Sometimes, I feel like I can’t feel my life.
I observe it happening, and my brain keeps track of everything — the wins, the losses, the drama, the bliss. I register how I feel; I can speak to how I feel (at length to my therapist and friends); but I can’t experience my feelings.
I used to be a kid who cried a lot. I moved schools in fourth grade because I cried every day at school and was teased mercilessly for it. I cried in the classroom, on the playground, walking home from school — sometimes for no reason at all. I can’t remember if I froze those feelings when I switched schools, but I do know I stopped being bullied. I stopped feeling much of anything but a constant need to fit in. To manage the social situation, to make people laugh, to make myself popular, to make myself harmless, to make myself not a target because of my emotions.
I haven’t cried much since third grade. Only in rare moments: when my mom died on my 27th birthday, on the last day of my high school musical The Music Man during our Jesuit closing prayer ceremony where I launched into sobbing monologue about how I felt I’d missed out on high school experiences with my wonderful cast-mates and only now was appreciating this community of peers, when my first dog Iris died and I was away at college, when I was re-assigned at a job I loved even though I agreed with the logic behind the decision, when my therapist told me she could see that I carried buried pain, when I was on acid in The Temple at Burning Man and a Temple Guardian who had my mother’s eyes hugged me for no reason. But my tears are few and far between.
I fell in love with theater in fifth grade. When I’m onstage in front of an audience, I can feel my life again. As an adult, my brand of stand-up is rooted in sincerity — I speak to and celebrate my horrifying and wonderful experiences. When I’m in the spotlight, I can see my shadow and understand the shape of how I feel in it’s outline. When I’m not performing, I can’t see myself at all.
I worry this is all a lack of self-practice. Any muscle that isn’t worked atrophies over time. I don’t work at my feelings offstage. I usually avoid them:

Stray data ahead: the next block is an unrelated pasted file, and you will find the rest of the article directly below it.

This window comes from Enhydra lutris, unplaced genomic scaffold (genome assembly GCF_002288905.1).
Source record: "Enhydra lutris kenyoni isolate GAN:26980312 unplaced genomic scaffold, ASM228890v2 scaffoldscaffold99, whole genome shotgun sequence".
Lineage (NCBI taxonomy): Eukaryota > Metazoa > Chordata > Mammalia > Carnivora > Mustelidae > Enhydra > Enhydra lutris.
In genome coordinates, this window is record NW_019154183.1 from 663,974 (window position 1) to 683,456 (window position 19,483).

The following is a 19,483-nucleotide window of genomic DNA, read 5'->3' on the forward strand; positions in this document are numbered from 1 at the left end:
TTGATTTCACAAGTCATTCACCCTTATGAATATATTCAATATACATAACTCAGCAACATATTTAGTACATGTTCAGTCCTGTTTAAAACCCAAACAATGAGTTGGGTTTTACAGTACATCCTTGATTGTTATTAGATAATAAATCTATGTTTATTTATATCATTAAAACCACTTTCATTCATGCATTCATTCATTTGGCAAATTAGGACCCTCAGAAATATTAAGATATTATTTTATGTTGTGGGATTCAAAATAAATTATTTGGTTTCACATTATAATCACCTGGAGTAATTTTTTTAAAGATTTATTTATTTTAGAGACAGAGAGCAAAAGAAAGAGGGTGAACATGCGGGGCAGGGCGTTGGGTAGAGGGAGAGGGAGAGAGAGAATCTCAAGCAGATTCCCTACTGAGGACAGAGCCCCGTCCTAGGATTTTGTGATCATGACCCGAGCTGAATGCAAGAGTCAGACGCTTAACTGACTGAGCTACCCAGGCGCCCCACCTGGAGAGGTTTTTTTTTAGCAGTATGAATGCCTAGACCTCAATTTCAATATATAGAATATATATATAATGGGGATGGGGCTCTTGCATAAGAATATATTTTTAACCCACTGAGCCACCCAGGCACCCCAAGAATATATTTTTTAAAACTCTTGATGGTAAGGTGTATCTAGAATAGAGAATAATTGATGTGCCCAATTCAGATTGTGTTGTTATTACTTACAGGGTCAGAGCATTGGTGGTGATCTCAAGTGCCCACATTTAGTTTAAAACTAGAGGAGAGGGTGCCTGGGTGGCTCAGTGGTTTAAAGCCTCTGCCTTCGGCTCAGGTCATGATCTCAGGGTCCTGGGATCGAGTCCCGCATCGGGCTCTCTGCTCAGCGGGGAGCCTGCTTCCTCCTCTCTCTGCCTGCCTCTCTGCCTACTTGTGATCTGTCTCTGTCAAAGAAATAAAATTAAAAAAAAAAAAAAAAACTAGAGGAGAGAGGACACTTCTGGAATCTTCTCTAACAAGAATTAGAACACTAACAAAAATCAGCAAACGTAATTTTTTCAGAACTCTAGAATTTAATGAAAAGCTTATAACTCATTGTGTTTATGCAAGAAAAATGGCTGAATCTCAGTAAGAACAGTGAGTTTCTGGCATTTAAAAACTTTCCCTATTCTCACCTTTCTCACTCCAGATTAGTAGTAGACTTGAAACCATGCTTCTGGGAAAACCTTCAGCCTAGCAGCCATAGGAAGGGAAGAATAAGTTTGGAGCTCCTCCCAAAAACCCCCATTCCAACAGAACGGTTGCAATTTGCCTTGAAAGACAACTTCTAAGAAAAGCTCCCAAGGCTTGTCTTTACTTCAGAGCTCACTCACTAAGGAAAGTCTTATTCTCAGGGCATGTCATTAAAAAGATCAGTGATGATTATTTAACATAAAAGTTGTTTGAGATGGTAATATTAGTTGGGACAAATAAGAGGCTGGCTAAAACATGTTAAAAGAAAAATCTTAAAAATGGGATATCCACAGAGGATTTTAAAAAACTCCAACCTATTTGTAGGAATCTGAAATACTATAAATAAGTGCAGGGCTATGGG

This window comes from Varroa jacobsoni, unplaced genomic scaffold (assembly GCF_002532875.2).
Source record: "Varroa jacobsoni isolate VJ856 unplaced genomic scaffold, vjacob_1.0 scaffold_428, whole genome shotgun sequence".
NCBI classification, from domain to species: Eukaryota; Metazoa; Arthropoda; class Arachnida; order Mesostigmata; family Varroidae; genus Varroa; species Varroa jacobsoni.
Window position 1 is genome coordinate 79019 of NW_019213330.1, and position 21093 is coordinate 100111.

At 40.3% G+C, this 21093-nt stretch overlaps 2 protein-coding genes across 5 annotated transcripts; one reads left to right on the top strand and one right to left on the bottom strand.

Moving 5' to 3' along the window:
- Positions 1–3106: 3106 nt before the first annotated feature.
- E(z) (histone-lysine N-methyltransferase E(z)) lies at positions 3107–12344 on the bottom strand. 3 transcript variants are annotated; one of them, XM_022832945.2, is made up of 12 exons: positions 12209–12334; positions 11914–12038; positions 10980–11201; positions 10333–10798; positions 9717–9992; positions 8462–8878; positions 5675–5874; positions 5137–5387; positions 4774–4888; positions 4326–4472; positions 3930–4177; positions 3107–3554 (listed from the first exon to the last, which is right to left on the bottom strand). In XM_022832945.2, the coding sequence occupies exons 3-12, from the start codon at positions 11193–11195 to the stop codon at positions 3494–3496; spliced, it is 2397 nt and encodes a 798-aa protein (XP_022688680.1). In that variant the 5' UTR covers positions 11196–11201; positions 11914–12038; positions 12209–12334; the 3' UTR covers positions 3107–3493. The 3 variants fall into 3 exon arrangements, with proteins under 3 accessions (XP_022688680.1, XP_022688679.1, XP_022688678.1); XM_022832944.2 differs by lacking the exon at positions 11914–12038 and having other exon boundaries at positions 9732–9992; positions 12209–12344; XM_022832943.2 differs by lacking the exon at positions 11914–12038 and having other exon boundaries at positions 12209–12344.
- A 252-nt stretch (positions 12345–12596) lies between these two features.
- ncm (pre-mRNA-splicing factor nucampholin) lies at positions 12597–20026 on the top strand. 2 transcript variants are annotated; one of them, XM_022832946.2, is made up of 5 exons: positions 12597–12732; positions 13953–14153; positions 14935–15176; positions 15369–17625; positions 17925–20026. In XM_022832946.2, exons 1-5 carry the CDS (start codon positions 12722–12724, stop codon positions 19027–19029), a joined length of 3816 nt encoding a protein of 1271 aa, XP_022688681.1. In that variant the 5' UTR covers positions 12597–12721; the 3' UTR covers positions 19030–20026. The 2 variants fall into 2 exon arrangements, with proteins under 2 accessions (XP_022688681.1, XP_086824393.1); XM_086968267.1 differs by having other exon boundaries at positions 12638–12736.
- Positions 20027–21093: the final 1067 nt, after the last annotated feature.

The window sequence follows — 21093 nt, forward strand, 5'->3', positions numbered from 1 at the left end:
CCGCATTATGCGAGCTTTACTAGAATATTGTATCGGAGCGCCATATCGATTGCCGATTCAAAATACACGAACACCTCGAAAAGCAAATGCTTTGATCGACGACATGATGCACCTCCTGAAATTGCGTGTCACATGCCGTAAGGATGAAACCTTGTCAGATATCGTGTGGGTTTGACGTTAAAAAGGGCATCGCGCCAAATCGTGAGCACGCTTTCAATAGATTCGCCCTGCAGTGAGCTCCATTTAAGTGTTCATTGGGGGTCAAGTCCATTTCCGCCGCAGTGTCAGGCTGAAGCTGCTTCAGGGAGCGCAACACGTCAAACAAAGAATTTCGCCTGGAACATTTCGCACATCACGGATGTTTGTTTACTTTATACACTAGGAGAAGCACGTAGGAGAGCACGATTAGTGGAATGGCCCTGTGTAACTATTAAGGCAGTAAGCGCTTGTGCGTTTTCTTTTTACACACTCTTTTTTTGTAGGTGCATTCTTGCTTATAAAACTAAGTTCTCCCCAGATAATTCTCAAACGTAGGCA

- I drink and dampen them.
- I smoke pot and experience them ten-fold, to the point where I’m huddled in a bathtub, overwhelmed, and just want to sleep.
- I take pills and experience a translucent high, like skating on the surface of an ice pond. The pain is visible underneath, distracting me, waiting until the drug-induced freeze melts, and I sink back down.
- I smoke cigarettes for no reason; I don’t even like them, but it’s one of the rare moments where I halt doing things and just be for a bit. Breathing. Even if I’m breathing carcinogenic air.
I know what the answer is — to meditate, to slow down, to create space by myself, to hold space with friends. And, I worry I don’t know what the answer is — because I’ve been doing all this (albeit not often enough) for a long time, and I’m still lonely and sad most days underneath the veneer of busyness I exude.
This writing was triggered by a best friend needing to remove me from his life last week. He said he still cared for me, but for reasons personal to him and past trauma in his life, he couldn’t be close with me anymore. I still don’t understand the decision, and it broke my heart. But I haven’t cried once. I’ve just been grinding my teeth, bitter and angry. This writing bubbled out of me today, a week after the shit hit the fan, and it’s the closest I can come to wringing tears through text.
I want to feel my life. I want to not miss out on, as my friend Nik said, “this one, beautiful, short trip I have around the sun.” My friend Carly put it this way: “You can’t run from your life.” I don’t want to run anymore, and I am going to learn how to sit still with my pain.